Controversy and confusion over D.C.’s missing teens
Child Welfare | Social media users call attention to girls’ plight but misstate facts
by Gaye Clark
Posted 3/27/17, 12:34 pm
Social media users last week helped make #missingdcgirls a trending topic, calling attention to 14 African-American teenagers who went missing in Washington, D.C.. Many celebrities, concerned the girls were victims of sex trafficking, shared their outrage on Twitter. “Don’t label our #missingdcgirls as runaways and not search,” tweeted Bernice King, the youngest daughter of Martin Luther King Jr.
Members of the Congressional Black Caucus called on the FBI to investigate whether there was an increase in cases of missing African-American children in the city.
In the March 21 letter, the lawmakers asked Attorney General Jeff Sessions and FBI Director James Comey to “devote the resources necessary to determine whether these developments are an anomaly or whether they are indicative of an underlying trend that must be addressed.”
“Ten children of color went missing in our nation’s capital in a period of two weeks and at first garnered very little media attention. That’s deeply disturbing,” wrote Rep. Cedric Richmond, D-La., chairman of the Congressional Black Caucus.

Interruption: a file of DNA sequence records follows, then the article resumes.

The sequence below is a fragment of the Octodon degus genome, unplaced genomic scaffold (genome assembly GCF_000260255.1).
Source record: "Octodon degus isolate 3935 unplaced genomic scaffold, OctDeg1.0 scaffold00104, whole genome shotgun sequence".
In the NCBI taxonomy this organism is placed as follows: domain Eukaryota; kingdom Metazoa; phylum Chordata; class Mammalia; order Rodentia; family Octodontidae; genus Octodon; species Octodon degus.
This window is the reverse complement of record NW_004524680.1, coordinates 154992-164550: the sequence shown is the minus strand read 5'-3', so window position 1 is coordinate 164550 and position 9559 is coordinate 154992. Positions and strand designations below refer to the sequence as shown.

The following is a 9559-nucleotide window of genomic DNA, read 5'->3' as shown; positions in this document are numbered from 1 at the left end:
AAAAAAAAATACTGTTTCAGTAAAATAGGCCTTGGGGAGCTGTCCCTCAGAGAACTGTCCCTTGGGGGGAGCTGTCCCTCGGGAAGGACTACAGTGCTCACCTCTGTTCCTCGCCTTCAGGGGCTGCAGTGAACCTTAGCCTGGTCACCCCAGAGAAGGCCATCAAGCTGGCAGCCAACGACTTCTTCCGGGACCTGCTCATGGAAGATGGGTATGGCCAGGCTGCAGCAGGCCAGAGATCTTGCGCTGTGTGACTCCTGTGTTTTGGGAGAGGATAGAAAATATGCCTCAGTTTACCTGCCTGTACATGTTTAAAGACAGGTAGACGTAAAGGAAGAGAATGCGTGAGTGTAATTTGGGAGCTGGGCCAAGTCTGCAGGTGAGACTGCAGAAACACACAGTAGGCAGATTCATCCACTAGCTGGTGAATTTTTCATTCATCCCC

Police records show the 14 girls reported missing did not disappear over one 24-hour period, as some social media users stated, and police do not believe their cases are linked in any way. In the first three months of this year, the District of Columbia logged 501 cases of missing juveniles, many of them African-American or Latino. Twenty-two were unsolved as of March 22. Police deny any significant increase in missing children.
“We’ve just been posting them on social media more often,” Metropolitan Police Department spokeswoman Rachel Reid said. While the increased posts created a social media firestorm, officials also believe it helped bring missing kids home.
“We are being far more aggressive with using social media to bring missing persons home, and it’s working well. Ninety-eight percent of people reported missing this year have been found,” Margarita Mikhaylova, a police department spokeswoman told the Daily News.
Since March 19, Washington police have shared 20 missing person flyers on Twitter; 10 were juveniles. As of Friday, six juveniles had been found, and four still were missing. That number changes often. The police department updates the number of missing persons cases daily.
Although the missing children might be runaways, they are still vulnerable to trafficking. A study in Chicago found that 56 percent of prostituted women were runaway youth, most of whom were approached by a trafficker within 48 hours of leaving home.
The increased social media attention and subsequent public alarm prompted Washington Mayor Muriel Bowser to announce Friday the city would dedicate more police resources to locating missing children and add a new task force to find social services for runaway teenagers. The district’s police department won’t shy away from social media anytime soon. Officials plan to create a new Twitter handle specifically publicizing missing persons.
The Associated Press contributed to this report.
Gaye is a World Journalism Institute graduate and a former WORLD correspondent.